This article was originally posted on uxpatterns.org, which now redirects here.

Mobile navigation menu UX has been a hot topic the last few years. There are a couple of UX patterns that have emerged recently and some things that appear on their way out. For our purposes today, we’re talking about mobile navigation in terms of menus. Some apps and sites don’t use menus, opting instead for tabs or a home screen, etc., but we can cover those options in a later post.

The Menu Button

One of the primary parts of mobile navigation is the menu button. The design of it matters, as does its placement.

The Word Menu

Until recently, mobile navigation often contained the word “menu” to tell users that tapping would open up some kind of menu. This is much less common these days. I only found it in a few places. Also, typically this pattern is paired with a dropdown navigation that pushes the content down as it opens.

Three Horizontal Lines ("Hamburger" Menu Icon)

Three Horizontal LinesProbably one of the most common patterns for a menu button is the use of three horizontal lines. This has become even more commonplace as frameworks like Twitter Bootstrap and Foundation are more widely used to launch responsive web applications. Curiously, I found this pattern to be most prevalent on IOS applications, even where Android applications use a different pattern. I dug into the IOS Human Interface Guidelines a bit, but didn’t find anything indicating a specific pattern for menu buttons was preferred over another.

In many newer apps and sites, particularly on Android, those three horizontal lines are married to a logo where they are now much thinner so as to give the logo prominence, but also to indicate a menu is one tap away.

Usually, when the menu was open, the three lines receded slightly to the left becoming even thinner.

Button positioning

The menu button’s position is important too as it is indicative of what type of menu will appear and what type of movement to expect.

Early on, it was a common pattern to place the logo on the left and menu button on the right. This worked well because for right-handed people (most of the world–sorry southpaws!), this placed the menu within easy reach of their thumb, while giving the logo a traditionally prominent position. Also, in IOS, the left area was generally reserved for a back button.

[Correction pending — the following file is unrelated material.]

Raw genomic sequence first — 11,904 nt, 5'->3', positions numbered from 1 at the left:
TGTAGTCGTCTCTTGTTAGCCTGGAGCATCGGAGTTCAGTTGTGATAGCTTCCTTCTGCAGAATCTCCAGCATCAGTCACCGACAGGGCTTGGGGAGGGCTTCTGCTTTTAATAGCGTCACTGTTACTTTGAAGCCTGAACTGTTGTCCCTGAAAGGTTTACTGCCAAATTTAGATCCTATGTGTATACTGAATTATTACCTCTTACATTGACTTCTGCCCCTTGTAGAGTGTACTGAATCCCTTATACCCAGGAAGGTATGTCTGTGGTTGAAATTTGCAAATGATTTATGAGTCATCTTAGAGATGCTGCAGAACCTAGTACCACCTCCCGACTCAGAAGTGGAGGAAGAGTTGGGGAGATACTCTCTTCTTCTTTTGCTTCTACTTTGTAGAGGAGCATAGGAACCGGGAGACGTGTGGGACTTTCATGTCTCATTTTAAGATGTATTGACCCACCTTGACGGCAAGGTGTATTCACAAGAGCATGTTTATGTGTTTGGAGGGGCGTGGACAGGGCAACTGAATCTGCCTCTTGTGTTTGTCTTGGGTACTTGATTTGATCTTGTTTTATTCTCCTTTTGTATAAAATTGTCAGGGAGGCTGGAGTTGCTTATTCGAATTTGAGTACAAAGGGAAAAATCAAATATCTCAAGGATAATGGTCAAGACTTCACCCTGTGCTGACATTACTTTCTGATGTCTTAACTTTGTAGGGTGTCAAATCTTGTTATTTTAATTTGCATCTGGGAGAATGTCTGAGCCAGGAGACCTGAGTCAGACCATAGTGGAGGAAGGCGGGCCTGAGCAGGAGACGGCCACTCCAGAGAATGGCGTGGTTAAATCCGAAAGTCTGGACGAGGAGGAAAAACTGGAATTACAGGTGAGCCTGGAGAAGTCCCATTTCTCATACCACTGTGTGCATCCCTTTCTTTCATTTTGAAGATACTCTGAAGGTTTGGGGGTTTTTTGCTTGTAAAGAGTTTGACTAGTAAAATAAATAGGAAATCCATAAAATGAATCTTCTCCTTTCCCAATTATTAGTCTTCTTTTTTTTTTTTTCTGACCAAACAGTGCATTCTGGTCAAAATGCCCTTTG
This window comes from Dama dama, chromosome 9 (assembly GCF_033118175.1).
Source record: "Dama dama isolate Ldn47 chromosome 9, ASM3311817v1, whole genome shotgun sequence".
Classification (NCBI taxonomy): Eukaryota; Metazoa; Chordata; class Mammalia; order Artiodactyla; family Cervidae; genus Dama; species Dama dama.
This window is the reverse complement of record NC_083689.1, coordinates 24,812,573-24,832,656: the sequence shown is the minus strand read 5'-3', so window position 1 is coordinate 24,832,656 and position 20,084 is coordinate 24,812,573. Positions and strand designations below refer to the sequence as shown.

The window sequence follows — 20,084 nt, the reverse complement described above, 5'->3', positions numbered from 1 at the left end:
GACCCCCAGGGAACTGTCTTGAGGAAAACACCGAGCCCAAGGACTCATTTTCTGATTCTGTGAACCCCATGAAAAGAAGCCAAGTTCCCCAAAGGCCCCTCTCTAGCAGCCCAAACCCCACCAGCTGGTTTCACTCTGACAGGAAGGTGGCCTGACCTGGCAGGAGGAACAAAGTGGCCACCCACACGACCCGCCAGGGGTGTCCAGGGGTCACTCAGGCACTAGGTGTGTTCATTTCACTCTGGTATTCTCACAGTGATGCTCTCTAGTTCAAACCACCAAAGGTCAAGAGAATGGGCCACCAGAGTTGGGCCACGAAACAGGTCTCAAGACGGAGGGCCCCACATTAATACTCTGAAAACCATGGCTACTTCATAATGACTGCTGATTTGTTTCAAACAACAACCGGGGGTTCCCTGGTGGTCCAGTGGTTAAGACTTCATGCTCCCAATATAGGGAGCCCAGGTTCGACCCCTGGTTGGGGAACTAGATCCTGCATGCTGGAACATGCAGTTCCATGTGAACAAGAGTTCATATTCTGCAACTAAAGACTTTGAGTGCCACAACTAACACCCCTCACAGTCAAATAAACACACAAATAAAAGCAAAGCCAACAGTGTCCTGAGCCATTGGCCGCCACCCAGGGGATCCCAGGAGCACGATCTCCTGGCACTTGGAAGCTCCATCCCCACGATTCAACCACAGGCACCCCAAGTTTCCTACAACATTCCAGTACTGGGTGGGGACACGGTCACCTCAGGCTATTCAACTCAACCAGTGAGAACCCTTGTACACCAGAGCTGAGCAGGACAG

A menu button on the right usually tells the user that the menu will slide in from the top, or from the right.

At some point, the menu button started appearing on the left. This usually tells the user that the menu will slide in from the left. I found this to be the most popular option in newer apps, and on many web sites. This is almost always paired up with an off-canvas layout to the left that pushes the content over as the menu opens.

Different Strokes

A few apps are doing different things with menus that you, my dear readers may want to pay attention to.

Path

When Path launched, it gained some notoriety for this feature. To post something, you tap their menu (a plus icon) and the items come out around it in a circle.

Path Menu UX

Google Maps

Google Maps (on Android) has moved their menu button to the lower left of the screen. This clears some room up top, but is otherwise a curious choice.

Google Maps Menu UX

Facebook

Facebook has two different menus that serve different functions. The left one is for navigation and other tools. The right one is for finding your friends

Facebook app menu

More reading

One of my favorite authors, Luke Wroblewski (@lukew), has written on some topics covered in this article: